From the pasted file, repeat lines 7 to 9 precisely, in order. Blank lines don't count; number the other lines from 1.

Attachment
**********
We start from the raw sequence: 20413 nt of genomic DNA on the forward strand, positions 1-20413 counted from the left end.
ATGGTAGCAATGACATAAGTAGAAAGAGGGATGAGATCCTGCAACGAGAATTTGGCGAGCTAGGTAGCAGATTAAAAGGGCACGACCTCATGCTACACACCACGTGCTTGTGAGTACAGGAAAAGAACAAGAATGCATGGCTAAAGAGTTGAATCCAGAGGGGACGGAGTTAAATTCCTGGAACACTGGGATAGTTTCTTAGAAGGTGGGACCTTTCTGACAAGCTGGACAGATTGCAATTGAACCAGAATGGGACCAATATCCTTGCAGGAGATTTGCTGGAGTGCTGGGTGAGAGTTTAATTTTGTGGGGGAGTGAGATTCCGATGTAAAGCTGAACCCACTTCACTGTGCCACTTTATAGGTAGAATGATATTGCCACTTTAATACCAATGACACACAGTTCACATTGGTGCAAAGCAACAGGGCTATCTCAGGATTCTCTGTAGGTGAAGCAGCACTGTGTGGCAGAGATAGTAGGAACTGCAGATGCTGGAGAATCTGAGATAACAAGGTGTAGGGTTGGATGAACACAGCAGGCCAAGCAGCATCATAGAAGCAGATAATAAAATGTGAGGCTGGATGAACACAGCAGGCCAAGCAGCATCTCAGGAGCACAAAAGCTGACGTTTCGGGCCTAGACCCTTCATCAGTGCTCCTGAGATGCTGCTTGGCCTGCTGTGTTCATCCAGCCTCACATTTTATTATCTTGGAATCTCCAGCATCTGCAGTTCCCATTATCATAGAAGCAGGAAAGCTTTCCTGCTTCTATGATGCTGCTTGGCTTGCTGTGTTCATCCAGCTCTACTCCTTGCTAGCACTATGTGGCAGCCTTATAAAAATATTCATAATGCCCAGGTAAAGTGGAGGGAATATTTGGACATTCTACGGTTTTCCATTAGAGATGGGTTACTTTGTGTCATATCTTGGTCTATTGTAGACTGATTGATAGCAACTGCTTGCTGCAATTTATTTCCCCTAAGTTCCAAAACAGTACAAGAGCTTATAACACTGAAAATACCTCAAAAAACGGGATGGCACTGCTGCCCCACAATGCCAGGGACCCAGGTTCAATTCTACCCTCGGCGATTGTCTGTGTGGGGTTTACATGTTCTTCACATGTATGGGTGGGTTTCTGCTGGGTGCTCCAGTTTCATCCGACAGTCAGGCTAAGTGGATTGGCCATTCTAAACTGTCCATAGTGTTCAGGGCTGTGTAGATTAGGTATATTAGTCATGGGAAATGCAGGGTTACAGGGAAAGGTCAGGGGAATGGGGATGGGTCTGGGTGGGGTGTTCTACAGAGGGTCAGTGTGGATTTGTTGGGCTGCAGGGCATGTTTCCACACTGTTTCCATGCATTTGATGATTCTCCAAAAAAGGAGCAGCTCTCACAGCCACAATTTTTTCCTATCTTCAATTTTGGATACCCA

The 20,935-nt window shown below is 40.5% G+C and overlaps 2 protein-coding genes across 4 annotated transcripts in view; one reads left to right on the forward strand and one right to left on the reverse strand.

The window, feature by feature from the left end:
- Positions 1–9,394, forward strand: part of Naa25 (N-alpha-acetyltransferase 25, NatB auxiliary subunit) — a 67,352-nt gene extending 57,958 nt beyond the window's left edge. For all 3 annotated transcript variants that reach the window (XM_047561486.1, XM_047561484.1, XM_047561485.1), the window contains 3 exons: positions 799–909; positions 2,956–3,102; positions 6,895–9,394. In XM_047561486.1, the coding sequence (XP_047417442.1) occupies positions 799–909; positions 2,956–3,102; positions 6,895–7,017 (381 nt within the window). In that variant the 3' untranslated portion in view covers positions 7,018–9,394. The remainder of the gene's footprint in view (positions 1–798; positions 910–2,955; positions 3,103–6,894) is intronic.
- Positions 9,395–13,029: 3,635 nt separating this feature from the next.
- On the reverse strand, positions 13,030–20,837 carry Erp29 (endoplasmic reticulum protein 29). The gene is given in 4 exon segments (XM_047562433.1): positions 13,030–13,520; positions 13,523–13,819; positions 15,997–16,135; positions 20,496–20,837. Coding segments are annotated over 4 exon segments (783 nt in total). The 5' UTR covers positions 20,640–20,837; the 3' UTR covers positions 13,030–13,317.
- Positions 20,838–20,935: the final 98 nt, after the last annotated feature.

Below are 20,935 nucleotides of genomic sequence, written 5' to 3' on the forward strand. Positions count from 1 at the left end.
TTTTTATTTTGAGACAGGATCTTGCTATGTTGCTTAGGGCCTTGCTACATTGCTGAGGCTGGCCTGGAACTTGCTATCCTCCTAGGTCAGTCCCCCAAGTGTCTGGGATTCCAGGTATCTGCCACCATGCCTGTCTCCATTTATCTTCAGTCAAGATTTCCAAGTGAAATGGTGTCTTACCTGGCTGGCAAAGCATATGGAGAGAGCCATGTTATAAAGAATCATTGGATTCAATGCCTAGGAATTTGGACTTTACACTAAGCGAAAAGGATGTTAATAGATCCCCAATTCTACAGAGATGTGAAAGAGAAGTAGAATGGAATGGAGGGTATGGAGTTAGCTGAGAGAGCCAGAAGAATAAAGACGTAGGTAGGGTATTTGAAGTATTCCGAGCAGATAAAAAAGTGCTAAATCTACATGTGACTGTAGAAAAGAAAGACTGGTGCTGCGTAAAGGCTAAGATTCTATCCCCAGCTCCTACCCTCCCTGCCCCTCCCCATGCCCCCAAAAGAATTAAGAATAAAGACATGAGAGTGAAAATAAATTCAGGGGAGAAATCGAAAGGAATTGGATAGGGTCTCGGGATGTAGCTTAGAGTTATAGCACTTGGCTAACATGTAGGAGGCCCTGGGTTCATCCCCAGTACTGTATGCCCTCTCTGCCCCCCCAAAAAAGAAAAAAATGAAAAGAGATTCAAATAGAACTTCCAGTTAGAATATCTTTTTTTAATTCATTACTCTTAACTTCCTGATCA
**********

- On the reverse strand, positions 13,030–20,837 carry Erp29 (endoplasmic reticulum protein 29). The gene is given in 4 exon segments (XM_047562433.1): positions 13,030–13,520; positions 13,523–13,819; positions 15,997–16,135; positions 20,496–20,837. Coding segments are annotated over 4 exon segments (783 nt in total). The 5' UTR covers positions 20,640–20,837; the 3' UTR covers positions 13,030–13,317.
- Positions 20,838–20,935: the final 98 nt, after the last annotated feature.

Below are 20,935 nucleotides of genomic sequence, written 5' to 3' on the forward strand. Positions count from 1 at the left end.